• The Financial District


President Donald Trump fired Defense Secretary Mark Esper, an unprecedented move by a president struggling to accept election defeat and angry at a Pentagon leader he believes wasn’t loyal enough, Robert Burns and Lolita C. Baldor reported for the Associated Press (AP).

The decision was widely expected as Trump had grown increasingly unhappy with Esper over the summer, including sharp differences between them over the use of the military during the civil unrest in June since the Pentagon chief squashed the lameduck president’s obsession with deploying troops to quell protests under the 1807 Insurrection Act. But the move could unsettle international allies and Pentagon leadership and injects another element of uncertainty to a rocky transition period as Joe Biden prepares to assume the presidency.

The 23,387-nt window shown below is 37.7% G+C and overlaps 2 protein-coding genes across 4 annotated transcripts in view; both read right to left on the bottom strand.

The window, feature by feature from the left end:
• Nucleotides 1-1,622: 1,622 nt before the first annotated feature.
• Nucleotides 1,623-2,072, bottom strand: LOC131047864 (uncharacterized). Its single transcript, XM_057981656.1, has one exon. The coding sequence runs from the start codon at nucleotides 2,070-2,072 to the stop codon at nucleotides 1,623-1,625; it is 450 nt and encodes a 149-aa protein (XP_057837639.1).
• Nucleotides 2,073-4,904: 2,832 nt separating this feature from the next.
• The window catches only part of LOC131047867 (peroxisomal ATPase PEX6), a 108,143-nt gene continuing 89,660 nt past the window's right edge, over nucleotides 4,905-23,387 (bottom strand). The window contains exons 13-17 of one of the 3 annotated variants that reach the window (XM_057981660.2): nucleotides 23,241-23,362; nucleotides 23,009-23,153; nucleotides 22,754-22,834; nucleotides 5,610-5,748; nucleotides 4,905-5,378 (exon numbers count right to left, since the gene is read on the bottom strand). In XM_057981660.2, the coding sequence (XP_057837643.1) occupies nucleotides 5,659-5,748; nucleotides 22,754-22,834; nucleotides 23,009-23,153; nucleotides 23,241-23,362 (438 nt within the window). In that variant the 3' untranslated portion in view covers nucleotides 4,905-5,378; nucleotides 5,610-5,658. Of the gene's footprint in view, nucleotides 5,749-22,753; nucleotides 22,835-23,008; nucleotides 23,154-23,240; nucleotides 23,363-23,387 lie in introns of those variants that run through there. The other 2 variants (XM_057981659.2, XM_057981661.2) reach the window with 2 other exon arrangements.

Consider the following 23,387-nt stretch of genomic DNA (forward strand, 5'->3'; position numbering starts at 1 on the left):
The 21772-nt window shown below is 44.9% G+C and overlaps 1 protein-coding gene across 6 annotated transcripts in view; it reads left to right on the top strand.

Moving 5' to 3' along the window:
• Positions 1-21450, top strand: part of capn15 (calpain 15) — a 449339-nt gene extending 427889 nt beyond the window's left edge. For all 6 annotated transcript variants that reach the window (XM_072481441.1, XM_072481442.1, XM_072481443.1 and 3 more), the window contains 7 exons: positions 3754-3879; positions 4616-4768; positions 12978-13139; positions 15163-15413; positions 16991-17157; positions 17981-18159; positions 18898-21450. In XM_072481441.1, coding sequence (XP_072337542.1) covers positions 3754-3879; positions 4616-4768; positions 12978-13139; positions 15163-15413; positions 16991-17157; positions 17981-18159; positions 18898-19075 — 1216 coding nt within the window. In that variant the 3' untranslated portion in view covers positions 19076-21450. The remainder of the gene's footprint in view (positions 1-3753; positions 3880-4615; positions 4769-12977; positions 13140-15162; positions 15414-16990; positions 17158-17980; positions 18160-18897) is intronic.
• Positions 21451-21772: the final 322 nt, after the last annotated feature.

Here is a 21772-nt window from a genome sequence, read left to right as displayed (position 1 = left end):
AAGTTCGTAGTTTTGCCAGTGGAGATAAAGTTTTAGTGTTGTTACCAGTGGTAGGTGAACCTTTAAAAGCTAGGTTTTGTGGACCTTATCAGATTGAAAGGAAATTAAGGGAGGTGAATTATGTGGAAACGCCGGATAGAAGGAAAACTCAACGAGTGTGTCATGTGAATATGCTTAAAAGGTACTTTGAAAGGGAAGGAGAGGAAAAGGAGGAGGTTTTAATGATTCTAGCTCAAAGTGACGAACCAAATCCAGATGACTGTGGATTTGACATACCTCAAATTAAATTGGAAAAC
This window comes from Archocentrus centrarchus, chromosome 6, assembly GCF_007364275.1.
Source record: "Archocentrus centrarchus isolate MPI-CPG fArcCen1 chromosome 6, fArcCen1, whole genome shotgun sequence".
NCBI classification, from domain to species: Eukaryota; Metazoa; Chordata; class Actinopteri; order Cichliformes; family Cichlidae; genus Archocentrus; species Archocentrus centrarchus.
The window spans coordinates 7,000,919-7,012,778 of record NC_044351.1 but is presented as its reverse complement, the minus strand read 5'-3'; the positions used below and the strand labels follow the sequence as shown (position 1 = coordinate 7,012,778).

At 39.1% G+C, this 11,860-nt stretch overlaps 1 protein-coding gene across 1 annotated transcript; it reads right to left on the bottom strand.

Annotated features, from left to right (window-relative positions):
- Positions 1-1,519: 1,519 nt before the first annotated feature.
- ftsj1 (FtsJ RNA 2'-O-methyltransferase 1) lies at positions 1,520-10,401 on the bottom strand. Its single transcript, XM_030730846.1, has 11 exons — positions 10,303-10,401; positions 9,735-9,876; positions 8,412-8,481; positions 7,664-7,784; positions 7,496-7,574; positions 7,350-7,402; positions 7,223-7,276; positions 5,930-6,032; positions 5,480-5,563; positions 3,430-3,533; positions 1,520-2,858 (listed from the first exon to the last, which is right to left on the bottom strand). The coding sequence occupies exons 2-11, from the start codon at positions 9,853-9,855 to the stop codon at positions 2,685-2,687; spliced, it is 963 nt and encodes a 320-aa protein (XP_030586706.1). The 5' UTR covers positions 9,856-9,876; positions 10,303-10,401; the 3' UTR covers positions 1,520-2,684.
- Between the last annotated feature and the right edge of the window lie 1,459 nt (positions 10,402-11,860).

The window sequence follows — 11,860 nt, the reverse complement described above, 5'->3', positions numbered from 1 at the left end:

Democrats reacted with alarm, saying Trump’s move sent a dangerous message to America’s adversaries and dimmed hopes for an orderly transition as President-elect Joe Biden prepares to take office, Phil Stewart and Idrees Ali reported for Reuters. “The abrupt firing of Secretary Esper is disturbing evidence that President Trump is intent on using his final days in office to sow chaos in our American Democracy and around the world,” said House of Representatives Speaker Nancy Pelosi. Rep. Adam Smith, the Democrat who leads the House Armed Services Committee, condemned Trump’s decision as “childish” and “reckless.”

Esper had written a letter of resignation two weeks ago but Trump denied him a graceful exit, tweeting that the Defense chief was “terminated” without citing a valid reason. Esper also thanked the military in a separate letter and said he had tried his best to prevent the armed services from being used for personal, partisan purposes. He did not thank Trump for giving him the defense portfolio. 

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